Some of tomorrow’s entrepreneurs are making their first business pitches through a new program at a local private school.
The Steward School in Henrico kicked off its new entrepreneurship program for students in grades nine through 11 with a pitch contest earlier this week.
A panel of local businesspeople served as judges for the event, including Michael Bor, founder and CEO of auto dealer CarLotz; Tanya Cummings, cofounder of staffing firm Momentum Resources; Joel Erb, founder of tech firm INM United; Stacy Struminger, founder of clothing line Rainraps; and James Xu, CEO of e-cig manufacturer Avail Vapor and executive vice president of retailer Plow & Hearth and distributor Evergreen Enterprises. Local business consultant Andy Stefanovich was a featured speaker.
The “Shark Tank”-style contest saw students pitch products ranging from removable outsoles for sneakers to anti-tangle zippers for headphone wires to a wearable buzzer meant to remind people to check their posture. The students worked on their pitches over the course of one week with Steward faculty member Shane Diller.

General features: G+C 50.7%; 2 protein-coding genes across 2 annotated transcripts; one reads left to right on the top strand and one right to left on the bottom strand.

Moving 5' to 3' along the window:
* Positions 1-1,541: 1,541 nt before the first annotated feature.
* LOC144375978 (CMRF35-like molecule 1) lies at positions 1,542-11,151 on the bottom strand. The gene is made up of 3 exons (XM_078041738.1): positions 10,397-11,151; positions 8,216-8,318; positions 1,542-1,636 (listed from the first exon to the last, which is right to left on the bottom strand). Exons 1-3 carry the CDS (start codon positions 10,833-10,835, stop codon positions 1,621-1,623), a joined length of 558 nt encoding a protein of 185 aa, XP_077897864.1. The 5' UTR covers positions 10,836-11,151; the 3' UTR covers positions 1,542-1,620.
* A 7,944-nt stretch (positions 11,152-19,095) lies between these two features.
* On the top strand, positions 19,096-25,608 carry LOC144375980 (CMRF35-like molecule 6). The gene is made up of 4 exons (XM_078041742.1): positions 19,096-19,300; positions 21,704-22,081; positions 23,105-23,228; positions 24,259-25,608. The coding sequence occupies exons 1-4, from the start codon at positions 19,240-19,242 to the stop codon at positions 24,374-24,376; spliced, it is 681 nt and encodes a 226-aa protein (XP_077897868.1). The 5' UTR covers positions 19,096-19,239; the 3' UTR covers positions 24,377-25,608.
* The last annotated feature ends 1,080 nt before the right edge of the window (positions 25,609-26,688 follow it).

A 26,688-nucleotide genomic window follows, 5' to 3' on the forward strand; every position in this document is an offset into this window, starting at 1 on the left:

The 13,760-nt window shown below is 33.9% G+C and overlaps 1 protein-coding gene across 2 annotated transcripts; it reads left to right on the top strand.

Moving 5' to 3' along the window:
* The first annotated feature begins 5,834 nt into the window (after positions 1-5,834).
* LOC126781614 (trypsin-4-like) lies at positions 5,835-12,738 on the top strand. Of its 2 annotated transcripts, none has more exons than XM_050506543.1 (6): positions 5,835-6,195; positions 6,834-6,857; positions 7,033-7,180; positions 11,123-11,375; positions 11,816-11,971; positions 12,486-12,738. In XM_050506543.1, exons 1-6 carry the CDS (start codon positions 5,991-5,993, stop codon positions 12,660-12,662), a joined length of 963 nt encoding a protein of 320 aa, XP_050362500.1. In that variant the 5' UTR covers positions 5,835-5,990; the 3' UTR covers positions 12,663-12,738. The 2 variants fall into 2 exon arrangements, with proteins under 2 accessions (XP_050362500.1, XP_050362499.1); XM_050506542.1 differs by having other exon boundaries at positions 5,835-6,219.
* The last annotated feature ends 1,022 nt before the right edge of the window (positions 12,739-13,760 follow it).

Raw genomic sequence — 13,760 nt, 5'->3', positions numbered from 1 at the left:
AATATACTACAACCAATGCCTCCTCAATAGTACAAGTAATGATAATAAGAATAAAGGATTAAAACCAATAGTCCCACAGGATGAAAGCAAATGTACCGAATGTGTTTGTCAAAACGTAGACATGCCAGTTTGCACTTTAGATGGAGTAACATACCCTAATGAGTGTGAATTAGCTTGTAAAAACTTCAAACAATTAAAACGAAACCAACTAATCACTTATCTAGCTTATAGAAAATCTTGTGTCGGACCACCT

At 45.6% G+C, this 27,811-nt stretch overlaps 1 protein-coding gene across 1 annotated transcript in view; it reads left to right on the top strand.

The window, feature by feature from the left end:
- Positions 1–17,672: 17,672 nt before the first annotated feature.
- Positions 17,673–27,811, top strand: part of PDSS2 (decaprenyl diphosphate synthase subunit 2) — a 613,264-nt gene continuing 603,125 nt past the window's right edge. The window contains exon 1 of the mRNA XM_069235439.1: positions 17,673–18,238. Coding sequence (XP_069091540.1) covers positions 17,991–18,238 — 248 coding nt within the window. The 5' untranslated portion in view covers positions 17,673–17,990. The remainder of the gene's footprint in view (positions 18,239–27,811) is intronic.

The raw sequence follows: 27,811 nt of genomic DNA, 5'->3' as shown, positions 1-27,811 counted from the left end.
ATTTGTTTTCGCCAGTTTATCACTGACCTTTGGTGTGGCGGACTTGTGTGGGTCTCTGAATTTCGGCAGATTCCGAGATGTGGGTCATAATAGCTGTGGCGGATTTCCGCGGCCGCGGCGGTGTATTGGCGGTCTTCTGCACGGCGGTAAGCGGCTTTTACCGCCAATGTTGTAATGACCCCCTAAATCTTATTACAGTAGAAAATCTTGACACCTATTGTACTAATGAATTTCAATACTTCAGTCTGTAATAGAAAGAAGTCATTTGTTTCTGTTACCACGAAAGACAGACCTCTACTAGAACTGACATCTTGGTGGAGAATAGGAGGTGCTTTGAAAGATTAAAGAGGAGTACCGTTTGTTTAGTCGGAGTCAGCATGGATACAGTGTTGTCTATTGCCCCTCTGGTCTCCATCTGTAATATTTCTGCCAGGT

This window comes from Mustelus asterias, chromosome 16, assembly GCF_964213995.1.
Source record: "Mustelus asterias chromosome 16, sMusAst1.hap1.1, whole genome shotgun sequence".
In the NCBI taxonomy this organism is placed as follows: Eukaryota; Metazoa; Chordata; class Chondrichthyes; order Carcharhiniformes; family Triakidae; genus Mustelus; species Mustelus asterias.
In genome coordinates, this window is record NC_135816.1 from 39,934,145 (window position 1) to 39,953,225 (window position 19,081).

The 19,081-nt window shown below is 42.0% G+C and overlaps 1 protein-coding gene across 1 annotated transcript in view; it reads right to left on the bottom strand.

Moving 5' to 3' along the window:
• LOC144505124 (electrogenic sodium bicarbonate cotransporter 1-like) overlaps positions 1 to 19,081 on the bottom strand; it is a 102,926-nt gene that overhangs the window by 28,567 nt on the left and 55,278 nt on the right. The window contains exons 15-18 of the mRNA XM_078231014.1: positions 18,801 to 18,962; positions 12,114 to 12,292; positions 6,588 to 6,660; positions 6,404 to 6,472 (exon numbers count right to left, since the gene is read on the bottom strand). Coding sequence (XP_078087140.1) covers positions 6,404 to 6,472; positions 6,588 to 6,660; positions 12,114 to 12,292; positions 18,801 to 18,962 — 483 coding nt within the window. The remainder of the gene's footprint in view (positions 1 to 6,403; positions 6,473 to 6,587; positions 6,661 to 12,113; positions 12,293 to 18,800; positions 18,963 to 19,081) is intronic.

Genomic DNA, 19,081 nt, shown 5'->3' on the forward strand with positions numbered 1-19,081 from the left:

In the end, junior Amanda Wang, a Chinese exchange student, was awarded first place and a $200 gift card prize for her Zippods product, which judges decided was the most immediately marketable. The judges also offered to meet with all of the contestants to discuss their products further.
Dan Frank, head of school at Steward, described the event as a catalyst for the school’s entrepreneurship program, in which students can participate in activities and lessons that would lead to an entrepreneurship endorsement on their diploma.
“The reason that we think entrepreneurship is important is because entrepreneurship is the nexus between traditional learning and modern knowledge,” Frank said.
“All the things that they’re learning to get ready for college – algebra, geometry, physics, biology, English, history – all those things are still massively important, but there’s a whole set of modern knowledge that’s now important,” Frank said, listing off such skills as robotics, coding, design thinking and systems thinking.
“This is applied modern knowledge for us to have in the entrepreneurship program, and this (event) really takes us to the next logical level.”
Frank said program activities this year include pitch presentations from Richmond-based startups, a visit to a Fortune 500 innovation lab and involvement with this year’s Virginia Venture Summit.